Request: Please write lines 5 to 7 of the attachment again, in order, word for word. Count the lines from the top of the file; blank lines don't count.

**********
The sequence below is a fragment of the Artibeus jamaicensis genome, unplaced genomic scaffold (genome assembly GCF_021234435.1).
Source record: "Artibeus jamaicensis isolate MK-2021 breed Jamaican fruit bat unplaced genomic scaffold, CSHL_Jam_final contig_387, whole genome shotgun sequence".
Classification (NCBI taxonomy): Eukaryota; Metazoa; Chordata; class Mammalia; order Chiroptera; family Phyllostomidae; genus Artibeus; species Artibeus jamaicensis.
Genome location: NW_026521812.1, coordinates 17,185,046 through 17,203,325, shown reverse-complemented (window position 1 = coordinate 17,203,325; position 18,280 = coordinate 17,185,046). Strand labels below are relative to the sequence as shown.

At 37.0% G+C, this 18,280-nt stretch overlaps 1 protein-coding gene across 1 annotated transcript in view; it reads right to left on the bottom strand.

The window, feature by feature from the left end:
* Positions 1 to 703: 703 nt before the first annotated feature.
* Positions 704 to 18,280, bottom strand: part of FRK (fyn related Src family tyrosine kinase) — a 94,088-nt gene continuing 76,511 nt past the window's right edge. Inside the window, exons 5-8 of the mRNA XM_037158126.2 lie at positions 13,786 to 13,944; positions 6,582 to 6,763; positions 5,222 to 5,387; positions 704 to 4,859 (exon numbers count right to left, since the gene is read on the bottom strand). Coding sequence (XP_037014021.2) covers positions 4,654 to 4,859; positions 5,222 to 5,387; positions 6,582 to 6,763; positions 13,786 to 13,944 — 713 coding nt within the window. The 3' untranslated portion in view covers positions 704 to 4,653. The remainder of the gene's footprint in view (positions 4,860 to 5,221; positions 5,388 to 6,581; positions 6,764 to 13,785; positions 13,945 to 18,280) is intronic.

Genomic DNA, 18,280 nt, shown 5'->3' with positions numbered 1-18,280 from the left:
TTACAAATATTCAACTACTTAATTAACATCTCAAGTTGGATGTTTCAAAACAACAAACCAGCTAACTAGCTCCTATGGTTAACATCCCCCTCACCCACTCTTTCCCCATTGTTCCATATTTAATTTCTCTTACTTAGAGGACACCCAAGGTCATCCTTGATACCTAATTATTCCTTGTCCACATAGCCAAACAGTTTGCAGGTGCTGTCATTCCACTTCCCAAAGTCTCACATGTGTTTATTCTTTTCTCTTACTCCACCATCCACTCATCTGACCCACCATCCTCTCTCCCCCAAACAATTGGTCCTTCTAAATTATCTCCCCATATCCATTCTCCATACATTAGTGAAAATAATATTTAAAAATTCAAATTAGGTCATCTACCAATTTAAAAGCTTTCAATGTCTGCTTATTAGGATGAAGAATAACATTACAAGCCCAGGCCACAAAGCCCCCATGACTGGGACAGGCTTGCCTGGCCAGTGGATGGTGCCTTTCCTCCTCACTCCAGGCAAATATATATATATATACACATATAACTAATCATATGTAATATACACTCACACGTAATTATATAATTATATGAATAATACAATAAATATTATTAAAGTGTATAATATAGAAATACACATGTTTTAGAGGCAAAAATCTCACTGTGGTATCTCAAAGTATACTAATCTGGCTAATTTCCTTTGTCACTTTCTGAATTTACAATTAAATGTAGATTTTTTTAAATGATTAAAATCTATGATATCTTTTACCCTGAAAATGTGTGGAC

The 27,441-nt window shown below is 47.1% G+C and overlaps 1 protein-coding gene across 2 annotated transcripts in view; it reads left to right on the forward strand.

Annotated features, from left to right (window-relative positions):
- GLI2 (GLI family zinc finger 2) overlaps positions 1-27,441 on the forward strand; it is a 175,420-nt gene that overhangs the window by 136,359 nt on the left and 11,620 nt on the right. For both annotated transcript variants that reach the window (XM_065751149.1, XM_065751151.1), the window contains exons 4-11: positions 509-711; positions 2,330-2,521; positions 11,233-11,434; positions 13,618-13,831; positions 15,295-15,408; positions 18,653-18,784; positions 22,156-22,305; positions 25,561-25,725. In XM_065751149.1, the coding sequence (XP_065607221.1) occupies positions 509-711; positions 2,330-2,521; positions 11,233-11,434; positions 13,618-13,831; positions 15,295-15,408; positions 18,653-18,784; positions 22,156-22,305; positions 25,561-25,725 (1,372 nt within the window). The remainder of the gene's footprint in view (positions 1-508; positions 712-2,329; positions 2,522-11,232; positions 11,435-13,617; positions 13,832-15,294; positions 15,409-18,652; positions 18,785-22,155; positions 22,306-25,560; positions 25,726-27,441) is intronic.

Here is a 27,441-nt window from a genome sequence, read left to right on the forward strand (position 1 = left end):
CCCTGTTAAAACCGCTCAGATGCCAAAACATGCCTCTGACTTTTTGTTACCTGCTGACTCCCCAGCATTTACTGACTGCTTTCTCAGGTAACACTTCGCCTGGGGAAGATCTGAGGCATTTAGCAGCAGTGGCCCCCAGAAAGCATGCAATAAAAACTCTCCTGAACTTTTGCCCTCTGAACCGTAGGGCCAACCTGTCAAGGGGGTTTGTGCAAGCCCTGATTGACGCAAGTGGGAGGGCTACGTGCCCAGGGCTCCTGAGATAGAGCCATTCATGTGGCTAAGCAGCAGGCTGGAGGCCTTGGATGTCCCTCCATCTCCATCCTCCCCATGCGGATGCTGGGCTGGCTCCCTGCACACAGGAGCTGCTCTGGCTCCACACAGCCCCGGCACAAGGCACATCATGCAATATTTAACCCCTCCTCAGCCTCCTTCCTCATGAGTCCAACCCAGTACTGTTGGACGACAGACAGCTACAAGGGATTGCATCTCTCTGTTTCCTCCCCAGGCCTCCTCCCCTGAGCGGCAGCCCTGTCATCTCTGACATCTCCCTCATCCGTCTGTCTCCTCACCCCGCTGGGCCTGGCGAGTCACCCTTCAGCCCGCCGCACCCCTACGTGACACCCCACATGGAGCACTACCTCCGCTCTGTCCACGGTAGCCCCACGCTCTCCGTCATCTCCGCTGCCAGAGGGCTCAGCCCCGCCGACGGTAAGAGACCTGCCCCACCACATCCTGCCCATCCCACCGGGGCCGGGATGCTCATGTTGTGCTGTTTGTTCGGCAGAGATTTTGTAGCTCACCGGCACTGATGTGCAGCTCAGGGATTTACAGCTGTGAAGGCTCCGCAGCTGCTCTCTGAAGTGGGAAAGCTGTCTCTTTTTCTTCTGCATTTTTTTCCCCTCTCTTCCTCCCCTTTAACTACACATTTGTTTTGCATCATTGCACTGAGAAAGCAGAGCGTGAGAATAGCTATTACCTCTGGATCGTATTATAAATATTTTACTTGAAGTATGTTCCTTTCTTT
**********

At 37.0% G+C, this 18,280-nt stretch overlaps 1 protein-coding gene across 1 annotated transcript in view; it reads right to left on the bottom strand.

The window, feature by feature from the left end:
* Positions 1 to 703: 703 nt before the first annotated feature.